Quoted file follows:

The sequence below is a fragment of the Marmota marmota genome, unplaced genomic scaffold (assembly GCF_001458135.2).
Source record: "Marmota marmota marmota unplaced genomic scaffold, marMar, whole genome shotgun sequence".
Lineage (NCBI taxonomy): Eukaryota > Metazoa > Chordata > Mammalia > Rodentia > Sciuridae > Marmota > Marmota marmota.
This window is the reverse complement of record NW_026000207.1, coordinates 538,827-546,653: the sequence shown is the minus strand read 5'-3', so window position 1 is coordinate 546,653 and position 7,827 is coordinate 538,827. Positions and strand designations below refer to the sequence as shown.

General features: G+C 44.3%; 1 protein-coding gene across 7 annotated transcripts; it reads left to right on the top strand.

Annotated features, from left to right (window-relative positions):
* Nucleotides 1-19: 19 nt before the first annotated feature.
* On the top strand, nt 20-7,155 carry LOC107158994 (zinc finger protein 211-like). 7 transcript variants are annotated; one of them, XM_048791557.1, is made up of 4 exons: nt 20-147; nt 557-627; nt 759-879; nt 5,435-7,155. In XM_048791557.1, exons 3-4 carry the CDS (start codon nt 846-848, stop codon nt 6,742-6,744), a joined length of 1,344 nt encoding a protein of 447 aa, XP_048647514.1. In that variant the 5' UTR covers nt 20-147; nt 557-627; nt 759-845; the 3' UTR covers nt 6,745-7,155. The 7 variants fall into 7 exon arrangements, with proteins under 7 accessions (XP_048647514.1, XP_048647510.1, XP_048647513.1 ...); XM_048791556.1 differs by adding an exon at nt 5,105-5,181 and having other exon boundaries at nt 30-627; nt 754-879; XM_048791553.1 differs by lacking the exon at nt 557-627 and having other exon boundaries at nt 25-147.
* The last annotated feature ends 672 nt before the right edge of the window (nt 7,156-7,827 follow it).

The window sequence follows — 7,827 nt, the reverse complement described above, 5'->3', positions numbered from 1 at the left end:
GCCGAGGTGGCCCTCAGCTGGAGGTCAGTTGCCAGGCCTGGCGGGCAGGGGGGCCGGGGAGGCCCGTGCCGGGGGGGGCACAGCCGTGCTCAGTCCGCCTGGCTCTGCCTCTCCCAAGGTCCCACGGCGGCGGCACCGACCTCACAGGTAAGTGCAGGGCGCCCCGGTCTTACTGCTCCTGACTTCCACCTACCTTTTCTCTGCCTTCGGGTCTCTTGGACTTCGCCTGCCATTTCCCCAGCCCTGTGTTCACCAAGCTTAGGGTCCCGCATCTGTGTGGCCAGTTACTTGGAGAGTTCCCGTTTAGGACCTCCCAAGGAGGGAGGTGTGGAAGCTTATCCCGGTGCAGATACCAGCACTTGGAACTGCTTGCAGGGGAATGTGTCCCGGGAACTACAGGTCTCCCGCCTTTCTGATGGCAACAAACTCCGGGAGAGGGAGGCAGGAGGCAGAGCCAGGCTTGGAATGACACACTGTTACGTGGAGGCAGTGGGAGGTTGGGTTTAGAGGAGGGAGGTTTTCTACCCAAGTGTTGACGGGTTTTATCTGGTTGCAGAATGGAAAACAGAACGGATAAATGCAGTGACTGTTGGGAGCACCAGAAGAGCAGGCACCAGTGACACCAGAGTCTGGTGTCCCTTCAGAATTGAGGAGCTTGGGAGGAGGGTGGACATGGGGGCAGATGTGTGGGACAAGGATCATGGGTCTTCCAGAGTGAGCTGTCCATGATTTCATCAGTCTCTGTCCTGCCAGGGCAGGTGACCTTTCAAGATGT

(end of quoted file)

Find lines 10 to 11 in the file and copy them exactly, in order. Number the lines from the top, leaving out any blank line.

The window sequence follows — 7,827 nt, the reverse complement described above, 5'->3', positions numbered from 1 at the left end:
GCCGAGGTGGCCCTCAGCTGGAGGTCAGTTGCCAGGCCTGGCGGGCAGGGGGGCCGGGGAGGCCCGTGCCGGGGGGGGCACAGCCGTGCTCAGTCCGCCTGGCTCTGCCTCTCCCAAGGTCCCACGGCGGCGGCACCGACCTCACAGGTAAGTGCAGGGCGCCCCGGTCTTACTGCTCCTGACTTCCACCTACCTTTTCTCTGCCTTCGGGTCTCTTGGACTTCGCCTGCCATTTCCCCAGCCCTGTGTTCACCAAGCTTAGGGTCCCGCATCTGTGTGGCCAGTTACTTGGAGAGTTCCCGTTTAGGACCTCCCAAGGAGGGAGGTGTGGAAGCTTATCCCGGTGCAGATACCAGCACTTGGAACTGCTTGCAGGGGAATGTGTCCCGGGAACTACAGGTCTCCCGCCTTTCTGATGGCAACAAACTCCGGGAGAGGGAGGCAGGAGGCAGAGCCAGGCTTGGAATGACACACTGTTACGTGGAGGCAGTGGGAGGTTGGGTTTAGAGGAGGGAGGTTTTCTACCCAAGTGTTGACGGGTTTTATCTGGTTGCAGAATGGAAAACAGAACGGATAAATGCAGTGACTGTTGGGAGCACCAGAAGAGCAGGCACCAGTGACACCAGAGTCTGGTGTCCCTTCAGAATTGAGGAGCTTGGGAGGAGGGTGGACATGGGGGCAGATGTGTGGGACAAGGATCATGGGTCTTCCAGAGTGAGCTGTCCATGATTTCATCAGTCTCTGTCCTGCCAGGGCAGGTGACCTTTCAAGATGT